How you could shout on paper my
wrist vibrated taking in the shock
of your quiet song. All those men
cutting down trunks and felling
women to get a cello in their muscled
legs. All the times we almost missed
transcendence for the ticket price, concert
manners scrimming mortality.
How could I forget that the windowed
hourglass was also mine? That instruments
are made of trees, tension, and age? Saints
beyond Cecilia wait around the stage
doors of their graves, calling like hucksters
like hookers, like gangs, asking me do I want
to practice because they’ve got just what
I need. Tell me again, it’s resin-sweet.
Here is a different kind of music poem, this one formed around/within a particular rhyme structure:
A Heritage of Trumpets
Clive James, a white Australian poet who lives in England, here pays tribute to the great African American trumpet players who bequeathed us our musical heritage: Bunk Johnson, Louis Armstrong, Buddy Bolden, Cootie Williams, Bill Coleman, and Miles Davis, along with the Caucasian trumpet master Bix Beiderbecke, here envisioned as a kind of musical St. Peter at the gates of the hereafter. (For haunting historical fiction, look no further than Michael Ondaatje’s Coming Through Slaughter, where the author imagines himself into the short, tragic, brilliant life of Buddy Bolden.) The poet even nods at Elijah McCoy—who eventually settled in Ypsilanti, Michigan.
But “A Heritage of Trumpets” looks back further still, its references to dying and to funerals reminding us of Biblical trumpets. The archangel Gabriel, recognized in the mythos of Judaism, Islam, and Christianity, is often portrayed as a trumpet player. The Battle of Jericho (Book of Joshua) was supposedly decided by the powerful trumpeting of the Israelite army. And Christian tradition depicts the coming of Judgement Day accompanied by trumpets. Thus, James’s poem reads as a kind of psalm, a religious song-poem bearing a message in its text and in its subtext. I wonder if it is a memorial, not only to the trumpeter-heralds of swing and bebop, but, in addition and in advance, to the poet himself. The narrator has that slightly instructive yet overawed tone of a minor prophet, someone who knows he’s a conduit for bigger powers.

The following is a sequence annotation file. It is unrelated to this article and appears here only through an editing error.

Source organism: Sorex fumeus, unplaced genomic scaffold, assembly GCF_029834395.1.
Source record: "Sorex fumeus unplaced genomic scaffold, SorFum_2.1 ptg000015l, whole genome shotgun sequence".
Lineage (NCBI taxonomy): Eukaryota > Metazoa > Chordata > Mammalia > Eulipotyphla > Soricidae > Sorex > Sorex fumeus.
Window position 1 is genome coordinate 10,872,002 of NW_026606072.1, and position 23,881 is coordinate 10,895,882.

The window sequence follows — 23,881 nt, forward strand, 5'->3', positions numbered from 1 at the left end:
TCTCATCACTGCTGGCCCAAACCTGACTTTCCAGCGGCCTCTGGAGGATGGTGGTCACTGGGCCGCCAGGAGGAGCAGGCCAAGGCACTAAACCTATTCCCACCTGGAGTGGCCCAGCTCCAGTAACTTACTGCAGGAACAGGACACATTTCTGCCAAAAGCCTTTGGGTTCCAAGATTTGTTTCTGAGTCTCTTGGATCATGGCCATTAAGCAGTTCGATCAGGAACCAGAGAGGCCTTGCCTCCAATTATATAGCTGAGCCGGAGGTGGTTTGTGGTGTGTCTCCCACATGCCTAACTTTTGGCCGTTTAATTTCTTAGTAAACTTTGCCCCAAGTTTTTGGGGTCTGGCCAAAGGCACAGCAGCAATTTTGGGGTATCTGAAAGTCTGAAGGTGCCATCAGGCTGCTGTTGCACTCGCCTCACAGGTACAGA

Again, as with the Karr poem, the writing here exemplifies itself. “A well-timed silence puncturing the swing / Only to add propulsion” contains a tiny musical rest followed by a quickening of beats. Slightly less successful is “The lawlessness, the skipping lilt of it,” which, while it comes across as basic iambic pentameter in my head, does have more lilt in the author’s own reading. And the assonance of kit/lilt/it is a pleasant touch. Ultimately, this poem succeeds because it, like a trumpet fanfare, pronounces itself with clarity. The cadence is clear, the evenness of phrasing gives it stability; it’s bright but not strident. Like good brass, it has some darkness. Like a good funeral march, it’s never entirely dark.